McGregor has the highest knockdown rate (2.31 per 15 mins.) in UFC/WEC featherweight history and his power and precision have produced six KOs in seven UFC fights. Diaz is known for his boxing and willingness to stand and bang. He holds the UFC record for significant strikes landed in a single fight with 238, which came in his win against Michael Johnson. His world-class jiu-jitsu may also present problems for McGregor if the fight goes to the mat.

UFC President Dana White squares off Holly Holm (L) and Miesha Tate (R) during the UFC 197 on-sale press conference event inside MGM Grand Hotel & Casino on January 20, 2016 in Las Vegas, Nevada. (Photo by Jeff Bottari/Zuffa LLC)
Holly Holm vs. Miesha Tate

No woman other than Ronda Rousey has ever defended the UFC women’s bantamweight title – until now.

Holly Holm takes on her first challenger for her newly-won title when she battles Miesha Tate in the co-main event of UFC 196.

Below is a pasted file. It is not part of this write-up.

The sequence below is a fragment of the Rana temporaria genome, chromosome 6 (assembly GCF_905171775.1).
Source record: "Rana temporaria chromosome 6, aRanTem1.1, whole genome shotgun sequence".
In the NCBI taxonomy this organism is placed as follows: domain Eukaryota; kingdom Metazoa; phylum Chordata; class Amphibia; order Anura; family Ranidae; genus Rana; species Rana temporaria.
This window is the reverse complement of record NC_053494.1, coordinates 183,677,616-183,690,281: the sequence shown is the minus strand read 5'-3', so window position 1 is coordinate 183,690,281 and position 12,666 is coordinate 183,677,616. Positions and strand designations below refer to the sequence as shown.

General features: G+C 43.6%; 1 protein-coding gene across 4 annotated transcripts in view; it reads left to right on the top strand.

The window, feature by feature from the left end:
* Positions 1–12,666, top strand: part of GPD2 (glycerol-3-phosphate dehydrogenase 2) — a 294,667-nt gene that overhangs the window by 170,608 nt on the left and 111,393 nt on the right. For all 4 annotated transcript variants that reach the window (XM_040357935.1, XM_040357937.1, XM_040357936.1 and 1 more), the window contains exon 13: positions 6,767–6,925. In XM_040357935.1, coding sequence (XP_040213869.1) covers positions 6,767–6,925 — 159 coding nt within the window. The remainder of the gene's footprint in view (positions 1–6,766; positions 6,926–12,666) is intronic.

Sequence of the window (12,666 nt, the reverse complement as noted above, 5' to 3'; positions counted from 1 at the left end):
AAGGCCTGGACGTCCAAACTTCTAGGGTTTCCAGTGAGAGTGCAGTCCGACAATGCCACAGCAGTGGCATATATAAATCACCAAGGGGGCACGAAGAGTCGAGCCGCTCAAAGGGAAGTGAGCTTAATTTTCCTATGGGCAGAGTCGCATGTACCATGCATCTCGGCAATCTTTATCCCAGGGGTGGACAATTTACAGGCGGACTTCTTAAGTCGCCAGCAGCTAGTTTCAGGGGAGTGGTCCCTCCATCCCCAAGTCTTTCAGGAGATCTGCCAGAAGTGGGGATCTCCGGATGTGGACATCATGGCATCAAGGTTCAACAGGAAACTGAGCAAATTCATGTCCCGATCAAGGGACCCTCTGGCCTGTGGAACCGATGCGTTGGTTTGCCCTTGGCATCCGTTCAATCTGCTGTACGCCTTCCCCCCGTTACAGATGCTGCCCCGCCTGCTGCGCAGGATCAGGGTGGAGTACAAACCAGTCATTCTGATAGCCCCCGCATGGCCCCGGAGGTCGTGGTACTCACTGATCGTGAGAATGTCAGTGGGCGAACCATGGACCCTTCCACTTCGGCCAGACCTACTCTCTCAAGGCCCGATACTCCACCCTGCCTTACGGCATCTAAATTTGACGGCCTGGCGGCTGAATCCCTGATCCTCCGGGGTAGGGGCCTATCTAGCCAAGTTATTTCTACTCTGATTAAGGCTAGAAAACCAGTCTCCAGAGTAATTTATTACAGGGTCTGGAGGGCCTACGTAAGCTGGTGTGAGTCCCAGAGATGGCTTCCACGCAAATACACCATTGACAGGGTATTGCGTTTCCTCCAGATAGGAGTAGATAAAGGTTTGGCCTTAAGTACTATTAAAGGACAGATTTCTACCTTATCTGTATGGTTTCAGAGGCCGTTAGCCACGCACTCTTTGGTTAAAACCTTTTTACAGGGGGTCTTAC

Holly Holm utilizes her quickness and punching power to rock Ronda Rousey in their UFC 193 title bout in Melbourne, Australia.This is a different fight than Holm fought back in November 2015 in Melbourne, Australia. Holm was the massive underdog against the former undefeated champion, but against Tate she will be a considerable favorite. And after the vicious KO versus Rousey, the betting odds are not a surprise.

But Holm has said herself in the lead up to the fight that Tate is an entirely new puzzle for her to solve and arguably a more challenging fight. Tate has a more wrestling-based game and offers a more dangerous striking arsenal than Rousey.